Memoirs & Diaries - The Best 500 Cockney War Stories - A Short Week-end and Other Stories
Published in London in 1921, The Best 500 Cockney War Stories comprised, in the words of its newspaper publisher (The London Evening News) "a remembering and retelling of those war days when laughter sometimes saved men's reason".
The collection of short memoirs, some 500 in total, is divided into five categories - Action, Lull, Hospital, High Seas and Here and There. This page contains five stories from Action, led by A Short Week-end.
Other sections within the collection can be accessed using the sidebar to the right.
A Short Week-end
One Saturday evening I was standing by my dug-out in Sausage Valley, near Fricourt, when a draft of the Middlesex Regiment halted for the guide to take them up to the front line where the battalion was. I had a chat with one of the lads, who told me he had left England on the Friday.
They moved off, and soon things got lively; a raid and counter-raid started.
Later the casualties began to come down, and the poor chaps were lying around outside the 1st C.C.S. (which was next to my dug-out). On a stretcher was my friend of the draft. He was pretty badly hit.
I gave him a cigarette and tried to cheer him by telling him he would soon be back in England. With a feeble smile he said, "Blimey, sir, this 'as been a short week-end, ain't it?"
Pope Stamper (15th Durham L.I.), 188A Upper Richmond Road, East Sheen, S.W.14
At Aubers Ridge, near Fromelles, in October 1918, my chum and I were engrossed in a game of chess, our chessboard being a waterproof sheet with the squares painted on it, laid across a slab of concrete from a destroyed pillbox.
The Germans began to drop 5.9's with alarming regularity about 150 yards to our rear, temporarily distracting our attention from the game.
Returning to the game, I said to my chum, "Whose move, Joe?"
Before he could reply a shell landed with a deafening roar within a few yards of us, but luckily did not explode (hence this story).
His reply was: "Ours" - and we promptly did.
B. Greenfield, M.M. (late Cpl. R.F.A., 4gth (London) Division), L.C.C. Parks Dept., Tooting Bee Common, S.W.
On July 1, 1916, I happened to be among those concerned in the attack on the German line in front of Serre, near Beaumont Hamel.
Our onslaught at that point was not conspicuously successful, but we managed to establish ourselves temporarily in what had been the Boche front line, to the unconcealed indignation of the previous tenants.
During a short lull in the subsequent proceedings I saw one of my company - an elderly private whose melancholy countenance and lank black moustache will ever remain engraved on my memory - seated tranquilly on the battered fire-step, engrossed in a certain humorous journal.
Meeting my astonished eye, he observed in a tone of mild resentment: "This 'ere's a dud, sir. 'S not a joke in it - not what I calls a joke, anyway."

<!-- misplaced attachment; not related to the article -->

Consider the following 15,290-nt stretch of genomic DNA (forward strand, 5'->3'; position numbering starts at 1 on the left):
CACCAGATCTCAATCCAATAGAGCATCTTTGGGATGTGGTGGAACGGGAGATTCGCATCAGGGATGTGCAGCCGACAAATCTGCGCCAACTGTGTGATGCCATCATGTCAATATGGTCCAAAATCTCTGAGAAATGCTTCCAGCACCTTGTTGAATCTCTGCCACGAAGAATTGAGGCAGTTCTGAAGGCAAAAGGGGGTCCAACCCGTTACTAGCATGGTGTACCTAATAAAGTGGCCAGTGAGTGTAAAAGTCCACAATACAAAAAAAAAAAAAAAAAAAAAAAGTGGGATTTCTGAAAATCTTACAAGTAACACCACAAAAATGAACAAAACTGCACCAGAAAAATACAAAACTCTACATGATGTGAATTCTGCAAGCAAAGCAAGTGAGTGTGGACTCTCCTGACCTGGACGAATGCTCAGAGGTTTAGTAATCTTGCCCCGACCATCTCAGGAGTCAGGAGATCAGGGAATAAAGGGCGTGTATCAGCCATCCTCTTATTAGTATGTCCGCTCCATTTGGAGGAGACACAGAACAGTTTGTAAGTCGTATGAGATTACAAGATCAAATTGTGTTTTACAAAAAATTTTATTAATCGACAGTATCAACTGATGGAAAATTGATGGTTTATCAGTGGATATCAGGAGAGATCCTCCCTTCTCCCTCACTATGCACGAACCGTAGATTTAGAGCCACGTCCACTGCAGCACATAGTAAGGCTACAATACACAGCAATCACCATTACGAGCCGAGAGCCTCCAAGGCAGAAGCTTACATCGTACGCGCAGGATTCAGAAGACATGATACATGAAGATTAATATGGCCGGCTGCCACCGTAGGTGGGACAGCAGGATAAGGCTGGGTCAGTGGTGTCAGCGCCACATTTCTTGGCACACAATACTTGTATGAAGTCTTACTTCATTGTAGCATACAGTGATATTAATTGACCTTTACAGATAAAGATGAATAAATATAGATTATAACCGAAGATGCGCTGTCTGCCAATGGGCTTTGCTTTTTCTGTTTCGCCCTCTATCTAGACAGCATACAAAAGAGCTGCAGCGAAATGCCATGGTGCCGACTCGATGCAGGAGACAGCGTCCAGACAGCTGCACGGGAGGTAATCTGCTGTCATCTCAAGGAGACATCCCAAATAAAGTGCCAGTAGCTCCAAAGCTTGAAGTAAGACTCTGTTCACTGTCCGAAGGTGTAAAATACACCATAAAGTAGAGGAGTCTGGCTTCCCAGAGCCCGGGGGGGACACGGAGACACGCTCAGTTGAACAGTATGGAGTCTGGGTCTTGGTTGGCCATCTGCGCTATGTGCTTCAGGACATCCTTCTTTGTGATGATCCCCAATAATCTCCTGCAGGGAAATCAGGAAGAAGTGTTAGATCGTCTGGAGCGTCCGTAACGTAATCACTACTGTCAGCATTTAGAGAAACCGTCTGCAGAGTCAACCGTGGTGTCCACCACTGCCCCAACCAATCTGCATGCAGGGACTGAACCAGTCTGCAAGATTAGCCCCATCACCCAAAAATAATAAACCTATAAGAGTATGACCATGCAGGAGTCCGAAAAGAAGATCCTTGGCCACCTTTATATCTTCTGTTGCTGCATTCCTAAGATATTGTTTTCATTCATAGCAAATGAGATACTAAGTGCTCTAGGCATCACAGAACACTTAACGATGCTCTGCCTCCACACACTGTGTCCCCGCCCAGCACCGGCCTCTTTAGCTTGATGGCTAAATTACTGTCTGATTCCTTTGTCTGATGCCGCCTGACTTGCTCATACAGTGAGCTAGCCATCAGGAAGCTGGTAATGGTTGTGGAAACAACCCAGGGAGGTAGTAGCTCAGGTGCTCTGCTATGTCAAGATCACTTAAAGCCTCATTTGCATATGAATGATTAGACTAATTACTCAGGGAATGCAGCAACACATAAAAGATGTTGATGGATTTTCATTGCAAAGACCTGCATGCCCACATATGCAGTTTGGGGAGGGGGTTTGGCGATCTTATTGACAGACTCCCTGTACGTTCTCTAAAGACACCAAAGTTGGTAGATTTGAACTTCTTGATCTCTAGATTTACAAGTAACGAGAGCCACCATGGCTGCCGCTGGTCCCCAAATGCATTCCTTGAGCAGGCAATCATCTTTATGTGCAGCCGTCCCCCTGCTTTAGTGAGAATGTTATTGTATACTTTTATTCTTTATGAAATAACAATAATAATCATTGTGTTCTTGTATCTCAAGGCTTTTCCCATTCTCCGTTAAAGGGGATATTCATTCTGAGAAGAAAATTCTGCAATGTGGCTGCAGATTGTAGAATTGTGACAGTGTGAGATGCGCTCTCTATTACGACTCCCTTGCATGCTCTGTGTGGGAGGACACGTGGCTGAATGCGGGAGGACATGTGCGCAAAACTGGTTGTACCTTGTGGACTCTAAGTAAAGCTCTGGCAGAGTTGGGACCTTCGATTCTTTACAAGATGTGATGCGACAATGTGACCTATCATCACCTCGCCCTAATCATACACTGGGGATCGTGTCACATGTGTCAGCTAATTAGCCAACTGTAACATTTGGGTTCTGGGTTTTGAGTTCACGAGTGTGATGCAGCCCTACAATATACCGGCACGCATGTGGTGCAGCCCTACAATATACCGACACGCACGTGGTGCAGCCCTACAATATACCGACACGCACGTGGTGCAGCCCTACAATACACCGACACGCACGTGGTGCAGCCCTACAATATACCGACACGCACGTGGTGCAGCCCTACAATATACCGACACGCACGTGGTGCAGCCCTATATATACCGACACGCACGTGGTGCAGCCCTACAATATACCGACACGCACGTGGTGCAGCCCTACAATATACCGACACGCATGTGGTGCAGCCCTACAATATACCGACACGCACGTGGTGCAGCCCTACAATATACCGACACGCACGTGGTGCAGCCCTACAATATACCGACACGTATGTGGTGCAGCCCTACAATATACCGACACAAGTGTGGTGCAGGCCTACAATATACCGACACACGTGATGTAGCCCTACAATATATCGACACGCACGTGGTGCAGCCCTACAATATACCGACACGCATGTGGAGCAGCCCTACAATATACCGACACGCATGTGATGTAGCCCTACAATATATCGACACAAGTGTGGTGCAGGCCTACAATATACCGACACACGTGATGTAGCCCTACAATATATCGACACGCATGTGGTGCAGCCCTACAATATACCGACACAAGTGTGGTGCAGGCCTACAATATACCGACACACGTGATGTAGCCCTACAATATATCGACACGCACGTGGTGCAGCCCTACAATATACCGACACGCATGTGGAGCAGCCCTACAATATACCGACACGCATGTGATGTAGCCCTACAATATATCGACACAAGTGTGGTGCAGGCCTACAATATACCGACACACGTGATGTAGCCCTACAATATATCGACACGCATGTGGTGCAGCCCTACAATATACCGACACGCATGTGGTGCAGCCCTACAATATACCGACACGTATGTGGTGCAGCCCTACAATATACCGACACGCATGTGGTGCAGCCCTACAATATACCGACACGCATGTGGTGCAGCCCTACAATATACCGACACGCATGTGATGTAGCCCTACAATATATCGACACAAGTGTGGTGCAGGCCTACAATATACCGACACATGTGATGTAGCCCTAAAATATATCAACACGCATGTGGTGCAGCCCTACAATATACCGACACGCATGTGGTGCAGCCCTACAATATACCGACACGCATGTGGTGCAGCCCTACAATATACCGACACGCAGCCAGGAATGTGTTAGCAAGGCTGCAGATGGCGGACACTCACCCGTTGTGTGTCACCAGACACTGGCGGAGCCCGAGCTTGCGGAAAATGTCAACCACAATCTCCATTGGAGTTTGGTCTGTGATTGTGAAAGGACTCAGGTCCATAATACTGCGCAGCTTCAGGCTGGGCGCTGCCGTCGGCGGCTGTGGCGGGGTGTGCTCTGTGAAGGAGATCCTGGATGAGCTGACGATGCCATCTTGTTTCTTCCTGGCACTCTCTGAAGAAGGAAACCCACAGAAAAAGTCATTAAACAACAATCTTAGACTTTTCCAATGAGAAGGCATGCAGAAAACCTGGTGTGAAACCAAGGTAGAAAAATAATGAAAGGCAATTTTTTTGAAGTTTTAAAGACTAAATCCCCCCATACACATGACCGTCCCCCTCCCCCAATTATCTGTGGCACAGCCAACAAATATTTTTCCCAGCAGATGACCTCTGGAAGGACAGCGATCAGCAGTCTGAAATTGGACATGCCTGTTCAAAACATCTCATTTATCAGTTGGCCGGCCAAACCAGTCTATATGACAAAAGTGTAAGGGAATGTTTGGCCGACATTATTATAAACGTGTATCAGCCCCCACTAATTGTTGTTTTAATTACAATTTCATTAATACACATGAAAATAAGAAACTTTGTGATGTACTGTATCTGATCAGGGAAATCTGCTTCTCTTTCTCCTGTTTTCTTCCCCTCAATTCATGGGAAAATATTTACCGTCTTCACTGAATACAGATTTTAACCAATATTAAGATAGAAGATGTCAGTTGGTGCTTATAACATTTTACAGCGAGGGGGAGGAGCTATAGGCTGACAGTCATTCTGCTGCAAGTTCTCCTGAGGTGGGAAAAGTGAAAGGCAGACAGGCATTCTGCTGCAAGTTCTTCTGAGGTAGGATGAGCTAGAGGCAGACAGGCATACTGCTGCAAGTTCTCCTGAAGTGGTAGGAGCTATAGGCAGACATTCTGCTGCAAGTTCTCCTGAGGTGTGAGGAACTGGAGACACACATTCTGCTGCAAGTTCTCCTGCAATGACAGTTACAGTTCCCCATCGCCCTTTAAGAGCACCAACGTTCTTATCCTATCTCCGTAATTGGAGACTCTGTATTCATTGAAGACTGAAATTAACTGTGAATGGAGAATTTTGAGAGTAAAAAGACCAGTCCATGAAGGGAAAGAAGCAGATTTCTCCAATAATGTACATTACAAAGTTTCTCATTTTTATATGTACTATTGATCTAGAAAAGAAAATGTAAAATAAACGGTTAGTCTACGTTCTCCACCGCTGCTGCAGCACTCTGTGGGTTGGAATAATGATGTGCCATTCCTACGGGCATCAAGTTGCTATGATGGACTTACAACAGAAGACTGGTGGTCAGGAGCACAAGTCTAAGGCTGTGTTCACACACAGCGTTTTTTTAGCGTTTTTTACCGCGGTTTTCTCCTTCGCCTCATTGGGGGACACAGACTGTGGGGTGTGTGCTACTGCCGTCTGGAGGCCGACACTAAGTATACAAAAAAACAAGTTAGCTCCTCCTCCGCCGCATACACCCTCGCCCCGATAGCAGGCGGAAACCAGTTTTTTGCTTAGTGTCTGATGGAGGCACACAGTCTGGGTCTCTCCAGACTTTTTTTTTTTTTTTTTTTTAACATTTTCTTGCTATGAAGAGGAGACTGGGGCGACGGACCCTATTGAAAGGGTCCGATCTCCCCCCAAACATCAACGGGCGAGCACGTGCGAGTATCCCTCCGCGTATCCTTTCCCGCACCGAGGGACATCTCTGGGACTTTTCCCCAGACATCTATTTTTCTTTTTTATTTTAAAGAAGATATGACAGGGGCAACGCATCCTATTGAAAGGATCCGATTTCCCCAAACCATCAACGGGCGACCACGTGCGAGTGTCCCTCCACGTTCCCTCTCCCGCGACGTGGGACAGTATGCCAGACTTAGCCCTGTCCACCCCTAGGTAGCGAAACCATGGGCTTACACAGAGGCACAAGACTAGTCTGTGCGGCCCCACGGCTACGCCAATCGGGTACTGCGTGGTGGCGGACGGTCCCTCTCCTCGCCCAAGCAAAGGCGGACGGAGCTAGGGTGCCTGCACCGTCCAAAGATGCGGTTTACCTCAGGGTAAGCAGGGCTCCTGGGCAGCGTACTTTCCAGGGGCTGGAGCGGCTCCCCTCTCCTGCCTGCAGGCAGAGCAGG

So saying, he rose, pocketed the paper, and proceeded placidly to get on with the war.
K.R.G. Browse, 6B Winchester Road, N.W.3
"Teddie" Gets the Last Word
Sergeant "Teddie" was rather deaf, but I am inclined to think that this slight affliction enabled him to pull our legs on occasions.
Our company of the London Regiment had just taken over a part of the line known as the Paris Redoubt, and on the first evening in the sector the company commander, the second in command, Sergeant "Teddie," and myself had a stroll along the observation line, which was just forward of the front line, in order to visit the various posts.
Suddenly a salvo of shells came over and one burst perilously near us. Three of the party adopted the prone position in record time, but on our looking round "Teddie" was seen to be still standing and apparently quite unconcerned.
"Why the dickens didn't you get down?" said one of the party, turning to him. "It nearly had us that time."
"Time?" said "Teddie," looking at his watch. "A quarter to seven, sir."
J.S.O. (late C.S.M., 15th London Regiment)
Just before the battle of Messines we of the 23rd Londons were holding the Bluff sector to the right of Hill 60. "Stand down" was the order, and the sergeant was coming round with the rum.
"Nobbler," late of the Mile End Road, was watching him in joyful anticipation when... a whizz-bang burst on the parapet, hurling men in all directions. No one was hurt... but the precious rum jar was shattered.
"Nobbler," sitting up in the mud and moving his tin hat from his left eye the better to gaze upon the ruin, murmured bitterly: "Louvain-Rheims-the Lusitania-and now our perishin' rum issue. Jerry, you 'eathen, you gets worse and worse. But, my 'at, won't you cop it when 'Aig knows abaht this!"
E.H. Oliver, Lanark House, Woodstock, Oxford
"Beachy Bill" was the name given to one of the Turkish guns which regularly shelled Anzac Cove.
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